Standard Historical Last Updated: Dec 21, 2022 Track Document
ASTM E2635-14

Standard Practice for Water Conservation in Buildings Through In-Situ Water Reclamation

Standard Practice for Water Conservation in Buildings Through In-Situ Water Reclamation E2635-14 ASTM|E2635-14|en-US Standard Practice for Water Conservation in Buildings Through In-Situ Water Reclamation Standard new BOS Vol. 04.12 Committee E60
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Significance and Use

4.1 General—As the world’s population increases, so does the need for water to meet various needs, as well as the need to manage wastewater. Already accepted and endorsed by the public in many urban and agricultural areas, properly implemented nonpotable water reuse projects can help communities meet water demand and supply challenges without any known significant health risks.

4.1.1 Many communities throughout the world are approaching, or have already reached, the limits of their available water supplies; water reuse has become necessary for conserving and extending available water supplies. Where the availability of water limits development, water reuse can facilitate social and economic developmental needs in an environmentally responsible manner.

4.1.2 Many communities are also approaching, or have already reached, the limit of available water treatment facilities. New facilities and infrastructure are costly. In-situ water reuse reduces load on community wastewater facilities.

4.1.3 Additionally, many communities face increased security issues in safeguarding water sources and treatment. In-situ systems provide for redundancies and diversified systems that decrease security issues associated with centralized facilities.

4.2 Sustainable Development—This practice is consistent with the general principles for sustainability relative to building as identified in Guide E2432. It addresses the environmental, economic, and social principles as follows:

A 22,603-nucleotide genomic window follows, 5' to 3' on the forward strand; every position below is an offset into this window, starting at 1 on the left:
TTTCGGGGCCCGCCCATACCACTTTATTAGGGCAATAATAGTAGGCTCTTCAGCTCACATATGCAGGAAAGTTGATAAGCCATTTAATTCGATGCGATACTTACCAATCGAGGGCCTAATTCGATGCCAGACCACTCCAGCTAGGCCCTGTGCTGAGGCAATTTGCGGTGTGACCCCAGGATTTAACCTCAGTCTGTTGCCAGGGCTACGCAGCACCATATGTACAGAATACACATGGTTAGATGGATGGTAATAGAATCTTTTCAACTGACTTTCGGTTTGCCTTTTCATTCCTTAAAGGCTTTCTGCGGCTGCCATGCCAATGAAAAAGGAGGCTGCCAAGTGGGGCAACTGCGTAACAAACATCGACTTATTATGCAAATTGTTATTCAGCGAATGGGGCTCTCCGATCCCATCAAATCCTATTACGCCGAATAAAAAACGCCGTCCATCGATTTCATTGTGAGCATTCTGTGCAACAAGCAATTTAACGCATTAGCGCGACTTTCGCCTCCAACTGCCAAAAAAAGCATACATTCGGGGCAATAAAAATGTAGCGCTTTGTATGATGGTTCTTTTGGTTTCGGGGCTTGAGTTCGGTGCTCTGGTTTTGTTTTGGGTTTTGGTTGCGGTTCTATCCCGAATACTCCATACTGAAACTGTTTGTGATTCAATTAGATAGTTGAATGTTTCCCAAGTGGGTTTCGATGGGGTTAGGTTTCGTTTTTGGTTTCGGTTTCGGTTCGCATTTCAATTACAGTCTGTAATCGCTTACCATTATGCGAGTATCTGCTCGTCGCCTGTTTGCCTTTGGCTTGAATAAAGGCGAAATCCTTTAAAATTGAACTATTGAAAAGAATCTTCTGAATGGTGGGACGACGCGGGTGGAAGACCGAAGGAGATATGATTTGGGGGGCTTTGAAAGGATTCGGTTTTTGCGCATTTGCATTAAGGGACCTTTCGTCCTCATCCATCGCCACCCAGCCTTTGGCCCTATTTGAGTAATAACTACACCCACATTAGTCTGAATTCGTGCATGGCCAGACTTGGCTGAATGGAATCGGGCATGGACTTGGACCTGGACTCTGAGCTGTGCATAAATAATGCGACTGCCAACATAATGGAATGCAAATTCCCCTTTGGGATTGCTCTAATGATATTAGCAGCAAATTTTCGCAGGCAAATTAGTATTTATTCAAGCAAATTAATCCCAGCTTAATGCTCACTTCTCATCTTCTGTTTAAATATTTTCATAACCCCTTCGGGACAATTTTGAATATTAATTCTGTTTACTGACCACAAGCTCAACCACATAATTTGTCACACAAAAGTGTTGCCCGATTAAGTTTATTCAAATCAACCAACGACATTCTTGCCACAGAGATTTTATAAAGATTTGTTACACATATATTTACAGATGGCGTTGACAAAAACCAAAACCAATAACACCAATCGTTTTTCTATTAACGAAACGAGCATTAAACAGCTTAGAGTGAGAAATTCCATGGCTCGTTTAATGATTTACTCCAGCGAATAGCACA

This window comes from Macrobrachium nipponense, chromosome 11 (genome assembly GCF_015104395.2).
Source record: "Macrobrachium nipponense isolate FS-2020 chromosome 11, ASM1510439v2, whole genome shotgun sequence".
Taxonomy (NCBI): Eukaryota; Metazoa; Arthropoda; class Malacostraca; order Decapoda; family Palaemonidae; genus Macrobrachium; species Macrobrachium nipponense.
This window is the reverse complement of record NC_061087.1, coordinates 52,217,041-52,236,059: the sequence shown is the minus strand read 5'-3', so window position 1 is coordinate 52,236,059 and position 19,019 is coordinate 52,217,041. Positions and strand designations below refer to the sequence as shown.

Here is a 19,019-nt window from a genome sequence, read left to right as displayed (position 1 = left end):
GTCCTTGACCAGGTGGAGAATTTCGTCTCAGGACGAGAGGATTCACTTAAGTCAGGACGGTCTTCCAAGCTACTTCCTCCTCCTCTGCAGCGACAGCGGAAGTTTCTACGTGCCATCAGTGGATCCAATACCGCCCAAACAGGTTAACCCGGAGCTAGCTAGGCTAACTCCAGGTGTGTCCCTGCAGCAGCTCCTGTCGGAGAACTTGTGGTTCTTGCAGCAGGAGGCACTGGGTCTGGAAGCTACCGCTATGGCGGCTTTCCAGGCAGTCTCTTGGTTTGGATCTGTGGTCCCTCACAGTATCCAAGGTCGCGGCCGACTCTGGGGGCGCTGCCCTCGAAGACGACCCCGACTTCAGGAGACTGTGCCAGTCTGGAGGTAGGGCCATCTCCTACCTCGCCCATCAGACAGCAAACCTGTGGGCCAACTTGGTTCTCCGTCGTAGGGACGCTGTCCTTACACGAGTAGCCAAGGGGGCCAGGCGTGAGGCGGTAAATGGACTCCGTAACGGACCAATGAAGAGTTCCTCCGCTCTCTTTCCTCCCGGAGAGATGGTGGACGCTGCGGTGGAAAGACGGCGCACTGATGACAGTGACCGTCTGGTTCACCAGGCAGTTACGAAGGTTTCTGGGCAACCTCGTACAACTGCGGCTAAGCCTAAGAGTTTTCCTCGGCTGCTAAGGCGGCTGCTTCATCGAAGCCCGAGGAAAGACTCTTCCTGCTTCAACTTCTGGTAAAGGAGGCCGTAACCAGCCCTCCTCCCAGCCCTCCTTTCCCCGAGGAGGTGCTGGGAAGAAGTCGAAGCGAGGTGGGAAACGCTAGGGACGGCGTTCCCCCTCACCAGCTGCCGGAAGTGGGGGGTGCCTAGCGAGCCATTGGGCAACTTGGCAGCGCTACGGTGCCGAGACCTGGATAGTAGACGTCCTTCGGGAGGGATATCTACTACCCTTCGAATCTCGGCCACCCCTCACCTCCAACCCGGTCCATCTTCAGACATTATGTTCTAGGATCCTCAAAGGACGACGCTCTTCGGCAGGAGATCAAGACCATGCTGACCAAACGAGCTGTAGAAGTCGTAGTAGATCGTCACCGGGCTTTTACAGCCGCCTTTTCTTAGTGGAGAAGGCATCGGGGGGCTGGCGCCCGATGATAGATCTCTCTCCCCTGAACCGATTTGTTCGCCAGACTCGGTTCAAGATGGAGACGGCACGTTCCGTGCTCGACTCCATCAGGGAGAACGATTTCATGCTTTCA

4.2.1 Environmental—Water is a natural resource. Sustainable use of natural resources requires that the resource is utilized efficiently and in a manner that preserves or enhances the quality of that resource and does not adversely alter the balance between the renewable resource and the rate of consumption for building-related purposes. Utilization of technologies, such as in-situ water reclamation systems that help conserve water enable more sustainable use of water than standard construction.

4.2.2 Economic: Direct Costs/Benefits—Direct cost/benefits include first costs/benefits as well as operating costs/benefits such as: utility costs, maintenance and repair costs, and costs associated with replacement of component materials and systems. Utilization of technologies, such as in-situ water reclamation systems that help reduce building demand for potable water can reduce utility costs and prevent moratoriums on new construction. Indirect Cost/Benefits—Sustainable building practices seek to identify associated external costs/benefits, minimize associated external costs, and maximize external benefits. Utilization of technologies, such as in-situ water reclamation systems that help reduce the amount of wastewater discharge from a building reduce demands on municipal water infrastructure. This includes costs for centralized treatment and distribution. Significant energy is expended for treatment and distribution of water. For example, in California, an estimated 19 % of electricity, 32 % of natural gas consumption, and 88 billion gallons of diesel fuel annually power the treatment and distribution of water and wastewater.6